EXPLAINED: What are Spain’s new rules and limits on cash payments?

EXPLAINED: What are Spain's new rules and limits on cash payments?
Spain has reduced the amount you're allowed to pay for in cash. Image: Image: moerschy / Pixabay
Spain has recently lowered the limit on cash payments people can make down to only €1,000. Here are the new rules, who it will affect the most and the penalties you need to know about.

What are the new rules and are there any exceptions?

The Spanish government recently introduced a new Anti-Fraud Law, which establishes a limit on the amount you’re allowed to pay in cash.

The previous limit was €2,500, but now this has been reduced to only €1,000. This means all amounts above €1,000 will have to be paid by card. 

Spain’s official state bulletin states: “Operations in which any of the intervening parties act as an entrepreneur or professional, with an amount equal to or greater than €1,000 or its equivalent in a foreign currency, cannot be paid in cash.”

The measure affects Spanish companies and the amount you can pay in shops or for professional services. For payments between individuals residing in Spain, the limit remains at €2,500.

For tourists, a cash limit of €10,000 on transactions remains in force.

Who is it aimed at and who will it affect?

The new legislation seeks to limit cash payments of large amounts of money, to make it harder for people to work without declaring their income and to stop money laundering.

It is primarily aimed at the self-employed and small businesses that are not required to present an income balance and where cash flow is continuous and hard to keep track of. It aims to flush out those who are not declaring cash payments and are trying to create an underground economy.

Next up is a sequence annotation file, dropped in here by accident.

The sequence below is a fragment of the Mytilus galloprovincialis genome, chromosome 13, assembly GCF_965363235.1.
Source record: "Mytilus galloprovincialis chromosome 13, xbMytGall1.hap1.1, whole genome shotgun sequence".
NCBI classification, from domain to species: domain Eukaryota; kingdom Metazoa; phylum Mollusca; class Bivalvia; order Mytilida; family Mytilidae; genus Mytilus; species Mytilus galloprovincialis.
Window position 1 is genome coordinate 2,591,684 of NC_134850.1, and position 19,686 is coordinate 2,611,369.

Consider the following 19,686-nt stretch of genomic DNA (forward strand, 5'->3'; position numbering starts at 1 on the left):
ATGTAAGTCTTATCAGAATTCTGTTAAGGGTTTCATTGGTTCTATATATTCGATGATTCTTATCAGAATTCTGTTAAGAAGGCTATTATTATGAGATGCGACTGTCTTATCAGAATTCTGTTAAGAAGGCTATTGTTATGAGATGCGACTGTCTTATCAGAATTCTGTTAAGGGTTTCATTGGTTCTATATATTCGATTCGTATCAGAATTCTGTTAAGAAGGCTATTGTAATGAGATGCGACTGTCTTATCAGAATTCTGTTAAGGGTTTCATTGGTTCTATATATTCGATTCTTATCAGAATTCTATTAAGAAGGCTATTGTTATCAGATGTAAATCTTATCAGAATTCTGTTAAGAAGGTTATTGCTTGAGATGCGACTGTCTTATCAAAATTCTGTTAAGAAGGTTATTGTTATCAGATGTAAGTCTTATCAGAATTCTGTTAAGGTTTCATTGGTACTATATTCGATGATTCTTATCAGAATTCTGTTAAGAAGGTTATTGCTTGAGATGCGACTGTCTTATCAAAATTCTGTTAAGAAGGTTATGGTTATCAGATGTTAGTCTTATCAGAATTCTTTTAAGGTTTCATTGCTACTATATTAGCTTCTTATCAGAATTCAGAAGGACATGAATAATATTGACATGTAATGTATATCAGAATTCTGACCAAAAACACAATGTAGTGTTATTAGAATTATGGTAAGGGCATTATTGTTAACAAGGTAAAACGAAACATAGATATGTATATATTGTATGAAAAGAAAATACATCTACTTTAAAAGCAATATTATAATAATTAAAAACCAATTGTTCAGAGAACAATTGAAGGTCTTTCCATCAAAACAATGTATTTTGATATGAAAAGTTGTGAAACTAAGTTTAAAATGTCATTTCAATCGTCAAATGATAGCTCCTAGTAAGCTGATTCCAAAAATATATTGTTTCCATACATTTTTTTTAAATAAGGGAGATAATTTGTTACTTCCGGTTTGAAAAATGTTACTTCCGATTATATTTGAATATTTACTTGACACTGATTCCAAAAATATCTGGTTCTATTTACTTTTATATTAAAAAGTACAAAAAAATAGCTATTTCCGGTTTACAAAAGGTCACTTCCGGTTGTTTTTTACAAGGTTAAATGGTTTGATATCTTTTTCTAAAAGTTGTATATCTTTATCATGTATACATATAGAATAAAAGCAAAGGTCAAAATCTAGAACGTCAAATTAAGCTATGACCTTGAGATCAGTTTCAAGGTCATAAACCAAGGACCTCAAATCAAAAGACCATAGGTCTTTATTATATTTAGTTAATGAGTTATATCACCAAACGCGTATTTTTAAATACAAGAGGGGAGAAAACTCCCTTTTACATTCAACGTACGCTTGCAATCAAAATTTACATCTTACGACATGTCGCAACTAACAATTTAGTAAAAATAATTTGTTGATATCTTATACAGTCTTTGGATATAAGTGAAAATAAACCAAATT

What are the consequences for cash payments greater than €1,000?

Failure to comply with the new rules is considered serious, and fines will be imposed. 

The government has established a penalty of 25 percent of the payment for both parties – the payer and recipient. But, in the event that one of the two parties denounces this, they will not have to pay the penalty. In addition, a 50 percent reduction will be offered for paying the fine in a timely manner without claims.

What is the EU limit on cash payments and is it the same?

On June 3rd, 2021, the European Union brought in a new rule to say that all travellers who enter or leave with €10,000 or more in cash will be obliged to declare it. New elements have also been added to the definition of cash to include gold coins and other gold products.

Mairead McGuinness, EU Commissioner for Financial Services, stated that the €10,000 limit is “high enough not to call into question the euro as legal tender or affect financial inclusion” and “low enough to make it harder for criminals to launder large sums of cash”. 

Later on July 20th, the European Commission proposed the creation of a new body to fight money laundering. The new proposal also establishes stricter regulations on cryptocurrencies and a ban on cash transactions exceeding €10,000.

Currently, there is no established EU-wide limit on cash payments. Previously in 2018, the European Commission agreed not to impose limits on cash payments because it said that “limiting cash would not prevent the financing of terrorism and would be considered a violation of the personal freedom of Europeans. Although it could be useful to fight against black money, its effectiveness would not be accurately quantified”.  

What are the cash limits in other EU countries?

Spain now has one of the lowest cash payment limits within the EU, but other countries have also established similar limits.

In 2020 Italy set the limit at €2,000 and will reduce it to a cash limit of €1,000 in 2022. In France, there has been a limit of €1,000 for residents since 2015 and €15,000 for non-residents. In Belgium, there has been a limit of €3,000 since 2014, and in Greece the limit is €1,500.

In Germany, there is no limit, but consumers who want to pay more than €10,000 are required to declare the transaction.

READ ALSO – Coronavirus: How safe is it to pay in cash in Spain?


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